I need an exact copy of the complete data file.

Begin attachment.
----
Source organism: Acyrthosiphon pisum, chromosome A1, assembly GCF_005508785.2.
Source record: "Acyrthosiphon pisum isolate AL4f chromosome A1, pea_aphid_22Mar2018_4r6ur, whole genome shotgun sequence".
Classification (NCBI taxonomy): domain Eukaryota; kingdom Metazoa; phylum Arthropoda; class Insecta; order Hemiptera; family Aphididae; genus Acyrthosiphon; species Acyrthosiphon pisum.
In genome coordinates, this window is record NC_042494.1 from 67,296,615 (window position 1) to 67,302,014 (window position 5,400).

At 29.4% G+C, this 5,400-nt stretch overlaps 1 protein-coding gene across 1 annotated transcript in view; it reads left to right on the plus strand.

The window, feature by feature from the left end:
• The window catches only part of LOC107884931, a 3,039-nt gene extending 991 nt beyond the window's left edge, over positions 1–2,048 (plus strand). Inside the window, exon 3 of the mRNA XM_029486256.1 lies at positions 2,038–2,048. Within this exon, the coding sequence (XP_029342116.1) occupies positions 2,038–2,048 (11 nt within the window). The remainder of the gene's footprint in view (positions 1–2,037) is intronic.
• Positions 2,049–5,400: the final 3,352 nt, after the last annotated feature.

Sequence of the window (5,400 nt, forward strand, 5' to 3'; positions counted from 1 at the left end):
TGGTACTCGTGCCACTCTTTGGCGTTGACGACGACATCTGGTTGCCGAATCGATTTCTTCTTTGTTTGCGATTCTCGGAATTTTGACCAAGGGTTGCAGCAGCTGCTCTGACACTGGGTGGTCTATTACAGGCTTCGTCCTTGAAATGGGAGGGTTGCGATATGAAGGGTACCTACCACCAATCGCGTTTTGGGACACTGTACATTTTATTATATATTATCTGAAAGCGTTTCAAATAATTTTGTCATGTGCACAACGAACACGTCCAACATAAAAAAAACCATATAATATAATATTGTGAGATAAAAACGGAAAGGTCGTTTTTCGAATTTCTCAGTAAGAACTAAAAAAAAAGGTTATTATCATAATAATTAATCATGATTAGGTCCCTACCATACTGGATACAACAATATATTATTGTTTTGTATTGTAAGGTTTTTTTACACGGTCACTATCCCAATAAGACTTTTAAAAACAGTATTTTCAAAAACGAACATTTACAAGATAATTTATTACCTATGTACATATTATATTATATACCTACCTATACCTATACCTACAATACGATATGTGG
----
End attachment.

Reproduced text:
Source organism: Acyrthosiphon pisum, chromosome A1, assembly GCF_005508785.2.
Source record: "Acyrthosiphon pisum isolate AL4f chromosome A1, pea_aphid_22Mar2018_4r6ur, whole genome shotgun sequence".
Classification (NCBI taxonomy): domain Eukaryota; kingdom Metazoa; phylum Arthropoda; class Insecta; order Hemiptera; family Aphididae; genus Acyrthosiphon; species Acyrthosiphon pisum.
In genome coordinates, this window is record NC_042494.1 from 67,296,615 (window position 1) to 67,302,014 (window position 5,400).

At 29.4% G+C, this 5,400-nt stretch overlaps 1 protein-coding gene across 1 annotated transcript in view; it reads left to right on the plus strand.

The window, feature by feature from the left end:
• The window catches only part of LOC107884931, a 3,039-nt gene extending 991 nt beyond the window's left edge, over positions 1–2,048 (plus strand). Inside the window, exon 3 of the mRNA XM_029486256.1 lies at positions 2,038–2,048. Within this exon, the coding sequence (XP_029342116.1) occupies positions 2,038–2,048 (11 nt within the window). The remainder of the gene's footprint in view (positions 1–2,037) is intronic.
• Positions 2,049–5,400: the final 3,352 nt, after the last annotated feature.

Sequence of the window (5,400 nt, forward strand, 5' to 3'; positions counted from 1 at the left end):
TGGTACTCGTGCCACTCTTTGGCGTTGACGACGACATCTGGTTGCCGAATCGATTTCTTCTTTGTTTGCGATTCTCGGAATTTTGACCAAGGGTTGCAGCAGCTGCTCTGACACTGGGTGGTCTATTACAGGCTTCGTCCTTGAAATGGGAGGGTTGCGATATGAAGGGTACCTACCACCAATCGCGTTTTGGGACACTGTACATTTTATTATATATTATCTGAAAGCGTTTCAAATAATTTTGTCATGTGCACAACGAACACGTCCAACATAAAAAAAACCATATAATATAATATTGTGAGATAAAAACGGAAAGGTCGTTTTTCGAATTTCTCAGTAAGAACTAAAAAAAAAGGTTATTATCATAATAATTAATCATGATTAGGTCCCTACCATACTGGATACAACAATATATTATTGTTTTGTATTGTAAGGTTTTTTTACACGGTCACTATCCCAATAAGACTTTTAAAAACAGTATTTTCAAAAACGAACATTTACAAGATAATTTATTACCTATGTACATATTATATTATATACCTACCTATACCTATACCTACAATACGATATGTGG